In designing a large new university library, various references come to the fore. Famous libraries, ranging from the old Bibliothèque Nationale in Paris (1875) by Henri Labrouste to the Stockholm Municipal Library (1927) by Erik Gunnar Asplund, have called for an advanced contemporary building. Today such a building must be a gateway to the digital highway but must also refer to important traditions, including access to knowledge and the rarefied atmosphere of study within a splendid environment. In the case of Delft, with a thousand workstations and facilities to accommodate three thousand students each day, the building must also be the heart of the university and provide a landmark within a campus the size of a small town. The design must also consider its relationship with the centrally placed auditorium, the brutalist building by Van den Broek and Bakema, great names in the history of the university and Dutch architecture. Through contrast, a symbiosis has been established – the towering concrete of the auditorium and the landscape in which the library is sited form a new unity.
The large lawn roof is tilted up at one corner like a sheet of paper held by a single point. The hollow beneath houses the library. A cone, the symbol of technology, pierces the library and the landscape, affixing them like a pushpin. With a grass-covered roof, high-performance glazed facades and subterranean storage for heating and cooling, the building reaches high standards of sustainability. The entrance affords a glimpse of the sunken book stacks for rare and irreplaceable books. Inside the towering suspended bookcase for the less fragile books astonishes the visitor. The deep blue background gives the wall-to-wall racks the feel of a theatre set. The columns in the central hall are not only structural but also provide lighting and heating. The sloping metal ceiling continues without interruption across all spaces above a floor the colour of Saharan sand.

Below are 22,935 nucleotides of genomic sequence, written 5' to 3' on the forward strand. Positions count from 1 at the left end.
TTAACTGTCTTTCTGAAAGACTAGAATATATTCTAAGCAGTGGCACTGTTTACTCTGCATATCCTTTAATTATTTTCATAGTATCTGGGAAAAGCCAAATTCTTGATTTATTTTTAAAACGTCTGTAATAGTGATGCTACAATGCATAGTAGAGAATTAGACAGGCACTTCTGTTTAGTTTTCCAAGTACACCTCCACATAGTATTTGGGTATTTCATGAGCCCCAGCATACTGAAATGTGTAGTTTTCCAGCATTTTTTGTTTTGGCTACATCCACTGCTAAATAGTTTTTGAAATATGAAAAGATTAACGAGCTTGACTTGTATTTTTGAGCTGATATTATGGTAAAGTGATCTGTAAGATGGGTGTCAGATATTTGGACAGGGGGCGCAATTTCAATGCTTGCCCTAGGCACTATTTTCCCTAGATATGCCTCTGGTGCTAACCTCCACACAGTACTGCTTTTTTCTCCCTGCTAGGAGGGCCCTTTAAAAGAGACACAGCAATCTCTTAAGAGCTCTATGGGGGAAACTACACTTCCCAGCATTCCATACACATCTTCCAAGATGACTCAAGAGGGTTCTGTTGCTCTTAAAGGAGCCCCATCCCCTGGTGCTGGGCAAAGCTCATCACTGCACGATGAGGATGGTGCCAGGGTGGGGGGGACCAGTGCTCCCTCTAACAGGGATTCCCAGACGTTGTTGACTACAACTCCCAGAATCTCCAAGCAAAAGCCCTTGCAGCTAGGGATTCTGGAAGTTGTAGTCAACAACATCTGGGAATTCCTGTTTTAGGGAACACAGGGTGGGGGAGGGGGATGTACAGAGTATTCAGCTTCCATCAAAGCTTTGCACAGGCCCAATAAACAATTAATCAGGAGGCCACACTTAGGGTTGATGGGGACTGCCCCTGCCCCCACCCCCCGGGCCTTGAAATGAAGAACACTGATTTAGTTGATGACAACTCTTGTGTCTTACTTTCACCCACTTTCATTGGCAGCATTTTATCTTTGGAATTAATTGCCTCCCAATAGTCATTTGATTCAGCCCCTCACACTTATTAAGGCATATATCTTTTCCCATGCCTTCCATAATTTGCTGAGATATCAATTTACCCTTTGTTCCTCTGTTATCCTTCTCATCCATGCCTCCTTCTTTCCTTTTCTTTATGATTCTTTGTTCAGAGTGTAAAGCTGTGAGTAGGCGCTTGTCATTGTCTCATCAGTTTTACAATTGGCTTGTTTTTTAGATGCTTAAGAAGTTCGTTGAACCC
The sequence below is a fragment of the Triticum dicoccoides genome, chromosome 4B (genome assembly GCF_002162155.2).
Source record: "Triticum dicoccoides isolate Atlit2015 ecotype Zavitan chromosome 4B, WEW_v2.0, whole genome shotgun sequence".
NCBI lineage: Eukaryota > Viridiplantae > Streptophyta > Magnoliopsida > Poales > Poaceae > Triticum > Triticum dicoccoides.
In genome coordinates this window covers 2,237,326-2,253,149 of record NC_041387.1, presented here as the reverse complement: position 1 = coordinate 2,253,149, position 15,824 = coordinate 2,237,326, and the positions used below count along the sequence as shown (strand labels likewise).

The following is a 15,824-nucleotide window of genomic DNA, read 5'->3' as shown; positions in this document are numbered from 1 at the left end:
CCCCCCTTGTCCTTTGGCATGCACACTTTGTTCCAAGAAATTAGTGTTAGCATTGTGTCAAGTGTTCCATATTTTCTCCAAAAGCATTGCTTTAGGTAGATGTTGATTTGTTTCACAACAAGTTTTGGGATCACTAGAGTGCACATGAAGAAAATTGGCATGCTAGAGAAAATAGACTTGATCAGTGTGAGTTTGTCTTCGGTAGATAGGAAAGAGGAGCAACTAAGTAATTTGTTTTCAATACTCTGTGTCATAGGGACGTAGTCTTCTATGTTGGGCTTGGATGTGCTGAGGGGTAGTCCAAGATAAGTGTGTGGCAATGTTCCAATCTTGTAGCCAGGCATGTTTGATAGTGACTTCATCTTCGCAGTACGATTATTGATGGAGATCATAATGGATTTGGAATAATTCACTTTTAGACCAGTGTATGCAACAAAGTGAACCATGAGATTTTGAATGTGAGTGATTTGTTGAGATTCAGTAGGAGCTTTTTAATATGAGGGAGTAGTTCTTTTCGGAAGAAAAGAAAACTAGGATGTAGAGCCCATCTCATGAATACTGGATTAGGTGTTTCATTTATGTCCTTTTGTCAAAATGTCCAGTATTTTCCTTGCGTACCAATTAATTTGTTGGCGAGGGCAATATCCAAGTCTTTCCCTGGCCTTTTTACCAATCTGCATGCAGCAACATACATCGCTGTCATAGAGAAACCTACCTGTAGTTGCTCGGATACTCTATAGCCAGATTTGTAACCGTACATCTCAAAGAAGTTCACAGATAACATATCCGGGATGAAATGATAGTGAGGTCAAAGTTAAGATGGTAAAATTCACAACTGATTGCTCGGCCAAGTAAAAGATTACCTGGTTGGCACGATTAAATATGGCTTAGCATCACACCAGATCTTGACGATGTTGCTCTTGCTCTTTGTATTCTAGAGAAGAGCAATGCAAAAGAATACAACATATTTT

A library must provide an environment that enables concentration through silence, comfortable furniture and pleasant lighting. Daylight penetrates the building not only through the climate-control glazing in the facade but also through the cone that pierces to the heart of the building. The cone also gives form to a variety of study rooms. The space that adjoins the central hall contains long tables with three hundred workstations with partitions in a shifting perspective indebted to Labrouste.